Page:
Let's go over the numbers in our video one more time.
There 20 households with 5 children and 100 households with 2 children. That's 300 children in total and 120 households. On average that means that there are 2.5 children per households.
If I were doing a questionaire and asked children randomly on the street about their household then I might get different results! If I ask 30 children randomly about their situation then I can expect 10 of these children to come from a household with 5 children and I can expect 20 of them to come from a household with two children. When I ask these children about their household then I'll learn that there are 90 children across 30 households, which would lead me to 3.0 children per household.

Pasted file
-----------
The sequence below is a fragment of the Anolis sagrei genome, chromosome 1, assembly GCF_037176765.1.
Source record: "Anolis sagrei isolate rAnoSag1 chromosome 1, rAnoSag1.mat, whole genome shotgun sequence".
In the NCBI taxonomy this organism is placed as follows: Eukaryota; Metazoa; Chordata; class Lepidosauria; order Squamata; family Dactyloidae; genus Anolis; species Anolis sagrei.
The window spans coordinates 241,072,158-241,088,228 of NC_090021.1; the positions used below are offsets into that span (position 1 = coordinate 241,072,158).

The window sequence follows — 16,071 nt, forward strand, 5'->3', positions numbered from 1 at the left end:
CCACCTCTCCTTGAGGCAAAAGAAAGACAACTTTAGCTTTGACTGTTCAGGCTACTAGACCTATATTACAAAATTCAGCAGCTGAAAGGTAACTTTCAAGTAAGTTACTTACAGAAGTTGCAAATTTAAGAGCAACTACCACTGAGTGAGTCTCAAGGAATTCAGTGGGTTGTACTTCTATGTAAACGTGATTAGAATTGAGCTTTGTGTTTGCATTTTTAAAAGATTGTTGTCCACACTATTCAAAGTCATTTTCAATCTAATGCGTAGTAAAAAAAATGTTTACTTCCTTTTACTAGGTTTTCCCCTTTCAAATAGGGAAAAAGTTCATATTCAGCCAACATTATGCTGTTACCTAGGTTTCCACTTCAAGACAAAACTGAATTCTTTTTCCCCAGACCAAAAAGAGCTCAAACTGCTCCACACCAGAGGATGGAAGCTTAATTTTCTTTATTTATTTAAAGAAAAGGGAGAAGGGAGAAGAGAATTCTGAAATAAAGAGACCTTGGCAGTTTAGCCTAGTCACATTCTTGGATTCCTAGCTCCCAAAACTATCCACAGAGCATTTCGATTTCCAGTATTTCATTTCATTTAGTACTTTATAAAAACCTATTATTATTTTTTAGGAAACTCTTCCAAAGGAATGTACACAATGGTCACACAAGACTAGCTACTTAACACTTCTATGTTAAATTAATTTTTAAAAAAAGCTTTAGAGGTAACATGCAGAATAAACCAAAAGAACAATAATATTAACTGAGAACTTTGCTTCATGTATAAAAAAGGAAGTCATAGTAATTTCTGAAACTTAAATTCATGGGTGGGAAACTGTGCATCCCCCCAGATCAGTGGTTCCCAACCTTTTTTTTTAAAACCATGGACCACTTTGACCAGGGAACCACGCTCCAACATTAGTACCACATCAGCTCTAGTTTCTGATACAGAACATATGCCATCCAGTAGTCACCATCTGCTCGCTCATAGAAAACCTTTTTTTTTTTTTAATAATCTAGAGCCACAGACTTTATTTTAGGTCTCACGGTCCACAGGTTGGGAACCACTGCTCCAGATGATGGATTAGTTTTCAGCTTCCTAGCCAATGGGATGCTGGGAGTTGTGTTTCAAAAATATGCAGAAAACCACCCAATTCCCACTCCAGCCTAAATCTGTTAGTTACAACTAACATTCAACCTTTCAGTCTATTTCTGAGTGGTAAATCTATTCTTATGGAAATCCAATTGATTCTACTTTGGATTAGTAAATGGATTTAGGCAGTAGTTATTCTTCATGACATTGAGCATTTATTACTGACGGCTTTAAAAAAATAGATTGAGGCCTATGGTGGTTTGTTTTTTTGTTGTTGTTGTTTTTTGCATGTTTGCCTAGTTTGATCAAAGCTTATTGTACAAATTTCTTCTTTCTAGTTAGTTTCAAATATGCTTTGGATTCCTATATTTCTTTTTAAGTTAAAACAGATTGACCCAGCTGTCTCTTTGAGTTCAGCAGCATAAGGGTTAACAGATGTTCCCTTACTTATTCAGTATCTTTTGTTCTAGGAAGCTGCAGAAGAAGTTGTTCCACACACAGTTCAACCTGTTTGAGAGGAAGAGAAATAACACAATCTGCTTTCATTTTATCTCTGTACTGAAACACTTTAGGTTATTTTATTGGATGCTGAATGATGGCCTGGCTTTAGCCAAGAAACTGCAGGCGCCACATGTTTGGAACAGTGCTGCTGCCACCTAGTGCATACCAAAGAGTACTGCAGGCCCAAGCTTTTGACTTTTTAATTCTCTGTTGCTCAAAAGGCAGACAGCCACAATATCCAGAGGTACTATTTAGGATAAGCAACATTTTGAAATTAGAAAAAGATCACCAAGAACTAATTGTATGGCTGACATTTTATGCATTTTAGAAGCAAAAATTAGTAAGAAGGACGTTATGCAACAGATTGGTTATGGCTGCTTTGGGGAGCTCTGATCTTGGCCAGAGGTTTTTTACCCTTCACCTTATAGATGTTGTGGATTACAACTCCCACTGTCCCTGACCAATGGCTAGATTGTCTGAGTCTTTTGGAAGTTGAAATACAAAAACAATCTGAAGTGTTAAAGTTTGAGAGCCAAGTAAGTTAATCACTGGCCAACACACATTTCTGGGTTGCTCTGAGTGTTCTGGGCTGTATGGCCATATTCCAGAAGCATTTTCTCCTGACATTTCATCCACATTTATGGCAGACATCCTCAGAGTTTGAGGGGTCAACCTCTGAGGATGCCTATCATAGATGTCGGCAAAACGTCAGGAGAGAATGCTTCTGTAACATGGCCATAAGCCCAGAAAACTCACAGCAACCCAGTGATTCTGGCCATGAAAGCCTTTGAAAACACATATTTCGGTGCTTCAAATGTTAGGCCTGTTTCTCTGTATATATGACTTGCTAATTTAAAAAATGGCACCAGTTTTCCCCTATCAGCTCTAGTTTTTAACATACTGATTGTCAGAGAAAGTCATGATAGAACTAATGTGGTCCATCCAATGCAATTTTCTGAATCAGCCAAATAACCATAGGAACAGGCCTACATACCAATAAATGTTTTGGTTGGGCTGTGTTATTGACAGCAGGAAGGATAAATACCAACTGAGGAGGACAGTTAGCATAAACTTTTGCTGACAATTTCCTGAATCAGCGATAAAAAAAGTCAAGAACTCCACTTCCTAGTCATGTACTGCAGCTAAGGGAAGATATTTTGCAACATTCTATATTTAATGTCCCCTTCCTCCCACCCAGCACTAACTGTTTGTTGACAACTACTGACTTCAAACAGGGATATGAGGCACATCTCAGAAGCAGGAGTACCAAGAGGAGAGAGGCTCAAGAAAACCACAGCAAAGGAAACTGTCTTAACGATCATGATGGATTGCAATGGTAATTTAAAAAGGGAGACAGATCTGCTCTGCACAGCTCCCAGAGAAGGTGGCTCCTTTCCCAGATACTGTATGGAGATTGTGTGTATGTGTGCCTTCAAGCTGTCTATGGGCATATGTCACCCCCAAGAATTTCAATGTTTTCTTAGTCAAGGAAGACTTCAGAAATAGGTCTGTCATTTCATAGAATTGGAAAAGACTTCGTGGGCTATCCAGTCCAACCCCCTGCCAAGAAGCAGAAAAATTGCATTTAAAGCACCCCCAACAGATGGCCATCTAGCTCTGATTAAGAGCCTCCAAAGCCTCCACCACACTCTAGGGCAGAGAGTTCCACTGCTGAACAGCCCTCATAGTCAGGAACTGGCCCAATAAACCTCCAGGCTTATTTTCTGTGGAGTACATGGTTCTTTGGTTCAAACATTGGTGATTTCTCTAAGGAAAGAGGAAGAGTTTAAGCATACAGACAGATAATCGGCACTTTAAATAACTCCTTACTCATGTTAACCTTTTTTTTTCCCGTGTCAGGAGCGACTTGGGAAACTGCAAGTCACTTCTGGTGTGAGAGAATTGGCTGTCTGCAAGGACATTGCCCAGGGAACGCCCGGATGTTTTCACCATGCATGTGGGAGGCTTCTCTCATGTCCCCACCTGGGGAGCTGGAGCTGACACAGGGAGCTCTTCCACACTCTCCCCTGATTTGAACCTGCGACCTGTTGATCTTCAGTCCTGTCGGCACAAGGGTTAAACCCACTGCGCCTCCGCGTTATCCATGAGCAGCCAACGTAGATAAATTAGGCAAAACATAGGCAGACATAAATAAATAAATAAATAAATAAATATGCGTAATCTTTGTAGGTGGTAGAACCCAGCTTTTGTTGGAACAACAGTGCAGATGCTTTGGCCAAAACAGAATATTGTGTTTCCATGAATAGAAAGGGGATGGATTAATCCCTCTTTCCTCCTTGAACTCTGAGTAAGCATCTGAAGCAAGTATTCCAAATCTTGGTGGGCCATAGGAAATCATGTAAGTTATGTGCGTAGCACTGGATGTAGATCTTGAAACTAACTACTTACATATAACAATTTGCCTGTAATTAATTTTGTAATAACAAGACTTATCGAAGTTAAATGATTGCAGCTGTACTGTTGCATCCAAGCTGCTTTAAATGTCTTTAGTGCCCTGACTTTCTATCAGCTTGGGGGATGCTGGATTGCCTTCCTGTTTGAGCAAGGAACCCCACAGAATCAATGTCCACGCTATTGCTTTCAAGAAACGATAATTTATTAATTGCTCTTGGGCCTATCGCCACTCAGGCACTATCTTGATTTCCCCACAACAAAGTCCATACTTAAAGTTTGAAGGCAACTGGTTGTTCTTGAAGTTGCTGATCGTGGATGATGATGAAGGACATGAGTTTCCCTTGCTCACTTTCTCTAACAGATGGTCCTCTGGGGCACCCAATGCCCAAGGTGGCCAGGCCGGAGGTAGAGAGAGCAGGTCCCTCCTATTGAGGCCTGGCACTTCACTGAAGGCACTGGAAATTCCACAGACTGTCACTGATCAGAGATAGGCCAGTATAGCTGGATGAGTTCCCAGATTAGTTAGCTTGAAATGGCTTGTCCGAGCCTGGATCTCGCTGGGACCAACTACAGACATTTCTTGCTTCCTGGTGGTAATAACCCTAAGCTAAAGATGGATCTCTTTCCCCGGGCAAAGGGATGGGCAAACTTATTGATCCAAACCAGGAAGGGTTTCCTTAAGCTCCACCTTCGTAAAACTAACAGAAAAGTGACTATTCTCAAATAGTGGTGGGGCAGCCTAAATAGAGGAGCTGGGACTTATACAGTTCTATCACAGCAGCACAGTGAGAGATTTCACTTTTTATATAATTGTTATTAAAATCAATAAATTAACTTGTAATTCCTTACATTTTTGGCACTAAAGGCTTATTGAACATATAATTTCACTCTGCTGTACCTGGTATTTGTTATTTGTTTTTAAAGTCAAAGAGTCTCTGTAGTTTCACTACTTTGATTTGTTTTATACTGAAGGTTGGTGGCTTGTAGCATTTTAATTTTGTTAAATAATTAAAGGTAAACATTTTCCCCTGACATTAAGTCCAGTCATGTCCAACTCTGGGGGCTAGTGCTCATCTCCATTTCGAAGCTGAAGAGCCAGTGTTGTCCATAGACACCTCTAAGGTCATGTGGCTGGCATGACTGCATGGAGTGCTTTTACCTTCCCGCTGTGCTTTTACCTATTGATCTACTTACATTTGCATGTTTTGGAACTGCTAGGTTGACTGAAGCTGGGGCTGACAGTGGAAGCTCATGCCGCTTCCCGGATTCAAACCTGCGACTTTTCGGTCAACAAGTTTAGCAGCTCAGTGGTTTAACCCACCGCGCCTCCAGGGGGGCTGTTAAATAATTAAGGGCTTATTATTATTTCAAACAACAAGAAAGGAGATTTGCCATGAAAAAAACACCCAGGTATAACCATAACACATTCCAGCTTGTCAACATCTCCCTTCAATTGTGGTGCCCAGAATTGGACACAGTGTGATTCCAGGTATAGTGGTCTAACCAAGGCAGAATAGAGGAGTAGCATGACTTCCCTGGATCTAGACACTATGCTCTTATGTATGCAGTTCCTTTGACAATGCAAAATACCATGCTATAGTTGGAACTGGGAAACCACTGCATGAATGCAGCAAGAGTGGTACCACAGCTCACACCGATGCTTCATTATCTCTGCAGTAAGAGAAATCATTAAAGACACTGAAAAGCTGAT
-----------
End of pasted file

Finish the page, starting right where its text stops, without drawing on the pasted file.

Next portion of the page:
This may feel like a paradox. Why are these two numbers different?
The reason is that these numbers simply measure different things. The first number actually counts per household while the latter counts per child. Since it's more likely to select a child from a large household (they have more children, after all) it will also mean that our statistic is going to be skewed.
This is a simple example about households. But sampling biases like this one may appear when you're doing AB tests as well. After all, we may be serving companies but some companies may be larger than other ones. If you're tracking the behavior of users, can we be sure that they give a reflection of the company?
This is why it's very important to be clear about what statistic is being calculate and to also be very upfront about what it does, and does not, represent.